- Natural Fermentation: Once harvested, the grapes are placed in the kvevri or qvevri, often with their skins, stems, and seeds. This is different from many modern winemaking methods where only the juice is fermented. The inclusion of grape skins, especially in white wines, imparts a distinctive amber color and adds complexity to the flavor profile.
- Fermentation Process: The fermentation process in kvevri is entirely natural. The cool temperature of the earth around the kvevri allows for a slow, steady fermentation without the need for temperature control mechanisms. This natural process helps to develop the wine’s unique flavors and aromas.
- Maturation: After fermentation, the wine remains in the kvevri for a period ranging from a few months to several years, depending on the type of wine being produced. During this time, the wine matures, developing depth and richness.
- Decanting and Bottling: Once the wine has matured, it’s carefully decanted from the kvevri to separate it from the grape skins and sediments. The wine is then ready to be bottled.
This traditional method of winemaking passed down through generations, gives Georgian wines their unique character – a true expression of the region’s terroir and heritage. The wines produced through this method are often organic and natural, with minimal intervention in the winemaking process.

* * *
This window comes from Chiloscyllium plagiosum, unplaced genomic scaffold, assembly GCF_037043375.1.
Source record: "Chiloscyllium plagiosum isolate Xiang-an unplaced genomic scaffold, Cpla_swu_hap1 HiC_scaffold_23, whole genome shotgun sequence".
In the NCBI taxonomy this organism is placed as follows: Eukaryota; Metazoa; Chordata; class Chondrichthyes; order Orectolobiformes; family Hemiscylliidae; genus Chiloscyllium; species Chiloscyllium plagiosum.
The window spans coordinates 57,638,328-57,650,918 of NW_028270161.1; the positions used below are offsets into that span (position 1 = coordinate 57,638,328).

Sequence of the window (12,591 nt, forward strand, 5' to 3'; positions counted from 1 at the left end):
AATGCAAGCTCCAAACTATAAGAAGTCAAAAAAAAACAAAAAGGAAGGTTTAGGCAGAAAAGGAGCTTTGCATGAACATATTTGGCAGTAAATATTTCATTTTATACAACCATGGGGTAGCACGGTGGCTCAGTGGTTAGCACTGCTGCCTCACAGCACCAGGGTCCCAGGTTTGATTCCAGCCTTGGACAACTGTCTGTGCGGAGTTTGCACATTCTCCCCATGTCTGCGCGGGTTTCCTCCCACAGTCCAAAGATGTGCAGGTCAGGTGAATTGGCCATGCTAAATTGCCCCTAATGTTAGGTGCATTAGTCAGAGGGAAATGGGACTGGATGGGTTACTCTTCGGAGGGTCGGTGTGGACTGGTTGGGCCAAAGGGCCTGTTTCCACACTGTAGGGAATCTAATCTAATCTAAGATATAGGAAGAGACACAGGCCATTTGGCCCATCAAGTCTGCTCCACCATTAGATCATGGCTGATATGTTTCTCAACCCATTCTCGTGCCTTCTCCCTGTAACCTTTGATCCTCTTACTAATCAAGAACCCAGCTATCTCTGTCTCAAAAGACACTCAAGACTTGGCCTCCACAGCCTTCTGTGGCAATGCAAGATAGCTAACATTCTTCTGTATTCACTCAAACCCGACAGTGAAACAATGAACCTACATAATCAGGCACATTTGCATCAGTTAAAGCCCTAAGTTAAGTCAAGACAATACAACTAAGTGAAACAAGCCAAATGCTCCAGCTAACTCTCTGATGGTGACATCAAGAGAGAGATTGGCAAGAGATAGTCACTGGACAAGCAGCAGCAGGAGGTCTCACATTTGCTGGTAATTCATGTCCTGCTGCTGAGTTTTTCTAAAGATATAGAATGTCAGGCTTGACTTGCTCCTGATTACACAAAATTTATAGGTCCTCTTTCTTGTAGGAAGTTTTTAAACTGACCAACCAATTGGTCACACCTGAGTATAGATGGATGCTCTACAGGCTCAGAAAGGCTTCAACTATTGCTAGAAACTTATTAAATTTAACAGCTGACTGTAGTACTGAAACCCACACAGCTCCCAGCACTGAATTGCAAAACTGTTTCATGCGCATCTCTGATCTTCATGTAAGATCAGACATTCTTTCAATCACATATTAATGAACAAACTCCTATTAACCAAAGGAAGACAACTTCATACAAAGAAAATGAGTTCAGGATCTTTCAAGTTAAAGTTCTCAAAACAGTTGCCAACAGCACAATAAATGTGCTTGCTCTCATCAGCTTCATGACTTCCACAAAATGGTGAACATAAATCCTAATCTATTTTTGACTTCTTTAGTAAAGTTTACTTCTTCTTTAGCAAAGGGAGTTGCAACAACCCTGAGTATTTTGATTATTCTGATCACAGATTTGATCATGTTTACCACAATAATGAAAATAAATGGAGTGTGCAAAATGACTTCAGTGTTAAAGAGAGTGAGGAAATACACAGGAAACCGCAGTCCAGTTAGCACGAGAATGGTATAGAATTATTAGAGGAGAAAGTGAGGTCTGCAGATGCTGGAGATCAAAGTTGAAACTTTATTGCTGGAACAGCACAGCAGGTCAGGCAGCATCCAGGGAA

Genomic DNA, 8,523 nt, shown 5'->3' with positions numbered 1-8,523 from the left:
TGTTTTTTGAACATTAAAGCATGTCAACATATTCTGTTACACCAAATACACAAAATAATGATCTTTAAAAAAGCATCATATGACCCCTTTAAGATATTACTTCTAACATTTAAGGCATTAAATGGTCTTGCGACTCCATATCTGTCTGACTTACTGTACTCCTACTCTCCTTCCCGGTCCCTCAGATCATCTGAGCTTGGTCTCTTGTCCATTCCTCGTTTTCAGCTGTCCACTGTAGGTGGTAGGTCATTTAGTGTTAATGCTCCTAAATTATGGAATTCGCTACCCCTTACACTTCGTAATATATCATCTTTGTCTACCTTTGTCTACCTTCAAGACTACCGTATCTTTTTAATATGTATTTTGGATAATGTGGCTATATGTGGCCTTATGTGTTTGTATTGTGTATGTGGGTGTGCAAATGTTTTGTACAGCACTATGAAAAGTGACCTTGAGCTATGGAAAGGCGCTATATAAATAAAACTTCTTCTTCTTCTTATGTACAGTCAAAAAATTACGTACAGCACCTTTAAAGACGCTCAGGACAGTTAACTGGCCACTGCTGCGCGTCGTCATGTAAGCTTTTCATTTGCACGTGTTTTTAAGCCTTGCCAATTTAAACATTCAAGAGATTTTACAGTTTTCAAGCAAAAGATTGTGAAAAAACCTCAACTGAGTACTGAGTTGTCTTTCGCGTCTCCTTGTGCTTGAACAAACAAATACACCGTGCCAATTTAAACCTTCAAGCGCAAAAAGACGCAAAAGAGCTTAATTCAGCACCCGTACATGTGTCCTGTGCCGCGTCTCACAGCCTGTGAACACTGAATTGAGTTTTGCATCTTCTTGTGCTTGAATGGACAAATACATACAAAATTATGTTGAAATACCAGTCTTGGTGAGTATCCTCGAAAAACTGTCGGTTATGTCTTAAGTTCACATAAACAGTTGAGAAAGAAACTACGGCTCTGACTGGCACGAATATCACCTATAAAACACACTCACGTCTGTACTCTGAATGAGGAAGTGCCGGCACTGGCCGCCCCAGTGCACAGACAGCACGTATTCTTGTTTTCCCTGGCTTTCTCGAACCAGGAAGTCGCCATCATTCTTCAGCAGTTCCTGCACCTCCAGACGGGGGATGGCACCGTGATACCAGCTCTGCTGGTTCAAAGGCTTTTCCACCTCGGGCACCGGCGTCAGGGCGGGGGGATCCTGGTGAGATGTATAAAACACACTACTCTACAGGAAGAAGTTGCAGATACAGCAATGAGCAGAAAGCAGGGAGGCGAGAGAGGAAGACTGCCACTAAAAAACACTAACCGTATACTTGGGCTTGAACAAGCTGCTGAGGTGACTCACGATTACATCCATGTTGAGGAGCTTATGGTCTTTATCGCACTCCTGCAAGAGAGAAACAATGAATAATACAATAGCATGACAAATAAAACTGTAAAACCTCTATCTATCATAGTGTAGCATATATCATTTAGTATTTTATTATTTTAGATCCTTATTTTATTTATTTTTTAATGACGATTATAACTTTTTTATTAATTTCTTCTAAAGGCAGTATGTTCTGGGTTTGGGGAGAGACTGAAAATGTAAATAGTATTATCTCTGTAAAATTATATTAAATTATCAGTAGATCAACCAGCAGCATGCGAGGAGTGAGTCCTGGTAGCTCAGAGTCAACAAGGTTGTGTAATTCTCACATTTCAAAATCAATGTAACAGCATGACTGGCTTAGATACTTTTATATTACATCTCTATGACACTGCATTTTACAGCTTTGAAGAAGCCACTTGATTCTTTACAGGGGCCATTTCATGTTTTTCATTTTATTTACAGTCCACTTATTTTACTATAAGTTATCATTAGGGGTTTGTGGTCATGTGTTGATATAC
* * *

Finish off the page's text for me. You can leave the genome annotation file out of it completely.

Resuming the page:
When in Tbilisi, Be Sure to Try These 4 Places for Your Wine Tasting Experience:
- 8000 Vintages:
- Address: 4 Gudiashvili Street, Tbilisi, Georgia
- About: 8000 Vintages is a popular wine bar in Tbilisi with an extensive collection of Georgian wines. They offer an array of wines from different regions, allowing you to explore the diversity of Georgian viticulture.
- Vino Underground:
- Address: 15 Tabidze Street, Tbilisi, Georgia
- About: Vino Underground is a renowned natural wine bar, specializing in artisanal and traditional Georgian wines. They are committed to promoting the natural wine movement and offer an excellent selection for wine enthusiasts.
- Gotsa Family Wines:
- Address: 7 Bambis Rigi Street, Tbilisi, Georgia
- About: Gotsa Family Wines serves as both a wine bar and a winery. They focus on producing wines in traditional Kvevri and provide a warm and inviting environment to taste their unique creations.
- Winery Khareba:
- Address: 9b Agmashenebeli Avenue, Tbilisi, Georgia
- About: Winery Khareba is a well-known Georgian wine producer with a wine shop and tasting room in Tbilisi. Here, you can explore a wide range of their wines, including those aged in underground tunnels.
I hope that I have now managed to convince you that Georgian wine is not only good but exceptional. With a history dating back thousands of years, it is definitely unique and something worth trying. Now, not all wine was created equal but I invite you to visit Georgia, perhaps even on one of our Let’s Eat Georgia culinary vacations, and explore the wines of Georgia to determine which wine you enjoy the most. The use of Kvevri and the preservation of ancient winemaking traditions make Georgian wine a unique and delightful experience for any wine enthusiast. Enjoy! And of course, drink in moderation! See you in Georgia!